Regional exclusive Baroque exhibition signals vision, drive and potential

Hamilton Gallery’s world-class Baroque exhibition, 'Emerging From Darkness', reveals much about the vision and ambition of regional cultural tourism with strong partnerships.
Hamilton Gallery Director Joshua White next to 'Lucretia' by Artemisia Gentileschi, installation view in Emerging From Darkness: Faith, Emotion and The Body in the Baroque at Hamilton Gallery. Photo: Madi Whyte. A figure with short brown hair, glasses and brown beard wearing a collared shirt and blazer stands next to a large painting depicting a women, half nude, sitting at the edge of her bed and gazing up.

Located in the heart of Victoria’s south-west is Hamilton, a thriving regional centre built on generations of farming and a renowned wool industry. It’s a stone’s throw to the Grampians National Park, and even closer to Victoria’s most recently active volcano, Mount Napier. Now, the city is also hosting what is described as one of the most ambitious regional exhibitions, Emerging From Darkness: Faith, Emotion and The Body in the Baroque, at Hamilton Gallery.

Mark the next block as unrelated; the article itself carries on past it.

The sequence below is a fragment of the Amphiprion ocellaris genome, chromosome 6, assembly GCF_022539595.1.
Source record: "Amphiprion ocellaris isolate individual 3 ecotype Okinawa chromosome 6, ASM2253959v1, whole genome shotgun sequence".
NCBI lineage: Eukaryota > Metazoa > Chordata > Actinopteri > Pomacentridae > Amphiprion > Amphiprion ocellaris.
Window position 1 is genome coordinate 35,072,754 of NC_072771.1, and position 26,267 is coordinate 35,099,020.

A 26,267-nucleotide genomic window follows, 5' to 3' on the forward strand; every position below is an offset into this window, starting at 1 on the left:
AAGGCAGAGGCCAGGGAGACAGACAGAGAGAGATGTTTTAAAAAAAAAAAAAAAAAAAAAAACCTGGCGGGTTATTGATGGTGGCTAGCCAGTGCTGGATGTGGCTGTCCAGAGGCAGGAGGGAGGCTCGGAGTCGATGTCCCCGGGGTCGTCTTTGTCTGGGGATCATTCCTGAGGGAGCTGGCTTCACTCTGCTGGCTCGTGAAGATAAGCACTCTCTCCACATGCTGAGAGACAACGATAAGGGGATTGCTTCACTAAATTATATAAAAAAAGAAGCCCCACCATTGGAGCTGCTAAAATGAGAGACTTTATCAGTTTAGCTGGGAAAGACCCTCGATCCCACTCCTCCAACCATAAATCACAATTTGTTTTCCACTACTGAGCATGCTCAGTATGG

Emerging From Darkness presents over 70 rare and world-renowned Baroque masterpieces thanks to a unique partnership with the National Gallery of Victoria (NGV), with loans from the National Gallery of Australia (NGA) and private lenders. Such include Artemisia Gentileschi’s Lucretia (c.1625), never before exhibited in Australia, or even known to be in the country; the NGV’s 2022 acquisition, Mystic marriage of Saint Catherine (1574-1577) by Lavinia Fontana, widely regarded as the first woman to become a professional painter in Europe; and Peter Paul Rubens’ Self-portrait (1623), a prized and rarely loaned work from the NGA.

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Celina Lei is an arts writer and editor at ArtsHub. She acquired her M.A in Art, Law and Business in New York with a B.A. in Art History and Philosophy from the University of Melbourne. She has previously worked across global art hubs in Beijing, Hong Kong and New York in both the commercial art sector and art criticism. Most recently she took part in drafting NAVA’s revised Code of Practice - Art Fairs. Celina is based in Naarm/Melbourne.